I speak of the Lafayette show at the Historical Society of Pennsylvania (through Jan. 21) and “Architects of Liberty: 1789-1799,” at the Ecole Superieure des Beaux Arts in Paris.
I have only the vaguest image of the Marquis over the years. I knew he was a goodie, but I had no conception of how exemplary a man he was. A French noble couldn’t volunteer for duty outside the country without royal permission until he was 25, but 19-year-old Lafayette wasn’t going to let any Ancien Regime regulation keep him from serving in the American Revolution, which he considered the wave of the future (long before Francis Fukuyama declared the End of History in 1989).
He sneaked out of Bordeaux with his retinue, and when American patriots sniffed at the major-generalship our American man in Paris had given him, he said he’d pay for his participation out of his own culottish pocket.
Washington, who had no natural son, came to regard the enthusiastic nobleman as his adopted one. And the Marquis, whose natural father had died in his infancy, repaid the compliment by thinking of the noble Virginian as his adopted father.
How grand that he named his first son George Washington Lafayette (I haven’t been so pleased since learning that Mark Rosenthal’s son Theo was named after the fabulous Monk, or that Yale dean Eugene V. Rostow was really Eugene Victor Debs Rostow—I hope there will be a surge of Max Weiner Somebodies in the future). Lafayette named his first daughter “Virginie” after the American state closest to his heart.
My bicentennial reading had filled me in on how the Marquis had formed the National Guard (to guard the new “nation”) and that he was in the thick of the turbulence that led to the Terror and the regicide. But I had missed the sad fact that he had languished in an Austrian jail for five years.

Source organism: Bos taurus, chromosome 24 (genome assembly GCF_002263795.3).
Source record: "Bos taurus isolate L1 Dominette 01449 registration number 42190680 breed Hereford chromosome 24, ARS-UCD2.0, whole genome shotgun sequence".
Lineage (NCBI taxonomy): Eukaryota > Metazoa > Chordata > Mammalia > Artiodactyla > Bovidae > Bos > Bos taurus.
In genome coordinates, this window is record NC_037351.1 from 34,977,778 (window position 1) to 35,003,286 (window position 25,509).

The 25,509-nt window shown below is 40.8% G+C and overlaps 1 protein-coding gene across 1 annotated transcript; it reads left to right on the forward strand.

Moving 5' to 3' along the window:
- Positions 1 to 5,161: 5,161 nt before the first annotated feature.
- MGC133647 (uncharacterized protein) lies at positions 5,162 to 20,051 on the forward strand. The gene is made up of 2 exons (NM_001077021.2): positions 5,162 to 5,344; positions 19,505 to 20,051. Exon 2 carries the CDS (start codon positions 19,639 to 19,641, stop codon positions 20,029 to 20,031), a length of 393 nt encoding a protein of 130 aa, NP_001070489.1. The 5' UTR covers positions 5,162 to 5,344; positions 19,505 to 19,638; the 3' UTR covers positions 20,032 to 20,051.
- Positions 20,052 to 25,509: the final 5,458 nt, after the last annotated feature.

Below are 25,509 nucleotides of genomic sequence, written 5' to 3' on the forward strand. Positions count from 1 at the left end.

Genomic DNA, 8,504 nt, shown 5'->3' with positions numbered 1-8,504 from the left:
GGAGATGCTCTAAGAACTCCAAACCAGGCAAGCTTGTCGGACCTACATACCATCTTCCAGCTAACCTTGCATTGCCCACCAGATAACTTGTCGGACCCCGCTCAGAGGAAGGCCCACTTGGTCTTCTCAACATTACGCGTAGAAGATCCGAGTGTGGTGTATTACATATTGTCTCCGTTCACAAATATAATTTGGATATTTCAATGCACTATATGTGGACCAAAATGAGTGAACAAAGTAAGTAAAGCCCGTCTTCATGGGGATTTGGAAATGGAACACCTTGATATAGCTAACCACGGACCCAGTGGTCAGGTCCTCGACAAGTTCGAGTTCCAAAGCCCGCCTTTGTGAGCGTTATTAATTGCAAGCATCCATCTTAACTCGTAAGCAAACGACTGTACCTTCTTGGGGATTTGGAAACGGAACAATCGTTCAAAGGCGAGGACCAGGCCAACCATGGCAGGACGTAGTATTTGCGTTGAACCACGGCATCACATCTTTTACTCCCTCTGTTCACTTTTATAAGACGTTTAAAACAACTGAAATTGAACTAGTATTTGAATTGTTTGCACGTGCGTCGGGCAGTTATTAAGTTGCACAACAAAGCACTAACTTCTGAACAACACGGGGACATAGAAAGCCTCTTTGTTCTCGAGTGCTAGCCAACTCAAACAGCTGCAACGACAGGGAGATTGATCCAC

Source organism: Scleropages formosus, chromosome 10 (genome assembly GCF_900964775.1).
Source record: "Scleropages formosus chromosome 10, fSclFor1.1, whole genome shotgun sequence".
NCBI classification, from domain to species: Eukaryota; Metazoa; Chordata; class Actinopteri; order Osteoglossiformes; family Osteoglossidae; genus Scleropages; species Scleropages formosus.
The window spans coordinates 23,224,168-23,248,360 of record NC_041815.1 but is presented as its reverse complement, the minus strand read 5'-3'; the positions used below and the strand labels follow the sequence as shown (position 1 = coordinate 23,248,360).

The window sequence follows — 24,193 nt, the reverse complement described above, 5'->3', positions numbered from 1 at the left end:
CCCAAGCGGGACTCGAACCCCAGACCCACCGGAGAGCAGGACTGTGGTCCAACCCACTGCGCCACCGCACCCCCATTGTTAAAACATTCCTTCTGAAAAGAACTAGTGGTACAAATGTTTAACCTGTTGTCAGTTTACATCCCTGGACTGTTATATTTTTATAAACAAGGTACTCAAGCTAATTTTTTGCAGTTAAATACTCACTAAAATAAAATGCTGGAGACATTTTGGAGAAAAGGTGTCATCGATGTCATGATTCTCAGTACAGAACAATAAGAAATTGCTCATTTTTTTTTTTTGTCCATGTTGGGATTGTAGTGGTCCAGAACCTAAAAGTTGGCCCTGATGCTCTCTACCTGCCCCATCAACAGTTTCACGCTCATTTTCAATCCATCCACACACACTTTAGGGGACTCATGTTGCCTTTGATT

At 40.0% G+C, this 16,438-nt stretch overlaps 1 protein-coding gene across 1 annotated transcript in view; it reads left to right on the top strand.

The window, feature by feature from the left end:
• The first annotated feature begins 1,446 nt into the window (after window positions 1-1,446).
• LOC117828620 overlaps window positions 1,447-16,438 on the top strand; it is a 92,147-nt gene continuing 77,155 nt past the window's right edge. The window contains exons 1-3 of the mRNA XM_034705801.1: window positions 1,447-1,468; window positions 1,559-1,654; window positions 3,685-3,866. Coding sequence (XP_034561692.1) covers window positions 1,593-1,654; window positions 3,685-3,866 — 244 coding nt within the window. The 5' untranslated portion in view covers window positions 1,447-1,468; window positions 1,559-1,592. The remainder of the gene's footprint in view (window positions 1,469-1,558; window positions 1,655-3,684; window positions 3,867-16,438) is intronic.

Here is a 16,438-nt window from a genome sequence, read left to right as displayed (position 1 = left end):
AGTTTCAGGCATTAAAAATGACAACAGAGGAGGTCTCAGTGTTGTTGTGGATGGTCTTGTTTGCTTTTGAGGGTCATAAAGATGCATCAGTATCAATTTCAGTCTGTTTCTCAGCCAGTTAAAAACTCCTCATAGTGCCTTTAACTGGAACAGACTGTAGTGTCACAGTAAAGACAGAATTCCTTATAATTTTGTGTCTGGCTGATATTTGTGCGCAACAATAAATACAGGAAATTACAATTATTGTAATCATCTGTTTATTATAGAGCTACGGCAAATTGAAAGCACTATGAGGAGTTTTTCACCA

So much the more just, then, that his triumphal tour of the United States in 1824-5 gave thousands of Americans (including the largest crowd—20,000—in Philadelphia) a chance to revere publicly this idealistic, principled man. I love the scene of a float of the Philadelphia Printers’ Guild grinding out a tribute to the honoree as they rolled down Market Street.
The catalog makes a marvelous evening’s reading. In our present muddled state, it’s more than edifying to remember how much America meant to a Europe eager to throw off the shackles of the Ancien Regime.
How pathetic that, as with our vaunted bipartisan foreign policy, we somehow managed during the past two centuries to let our ideals stop at our frontier—perfectly willing, for example, to let banana republics parody our first, fine, careless rapture for democracy.
There is rue of a different kind in the “Architects of Liberty” exhibition. Not since I visited the Pushkin Museum in Moscow in 1981, to see the first great showing of Russian avant-garde since Stalin lowered the Socialist Realist boom, have I felt so sad about unrealized architectural idealism.
The architectural section in Moscow displayed project after project of Constructivist buildings that never saw the light of day. Tatlin’s “Monument to the Third International” is but the most famous failed fantasy. Hundreds of buildings designed to accommodate the new vision of socialism never got past the drawing boards of the Soviet architects.
So it was in France, where there were plans for temples to the Goddess of Reason, monuments to Liberty, new assembly halls where the shape of the sphere would exemplify equidistant equality (which I covered in more detail here on December 6). Their classical vocabulary speaks more eloquently to my eye than 80% of buildings actually erected in the West.
Rather than palaver over the decade that ended in despair, let me use the space to show you an Etienne-Louis Boullee and a quirky non-architectural Jean-Jacques Lequeu, suggesting why the anti-clericalism of the revolutionaries led inevitably to a turbulence in French life that eclipsed the first fine careful rhapsodies of revolutionary idealism.
From Welcomat: After Dark, January 3, 1990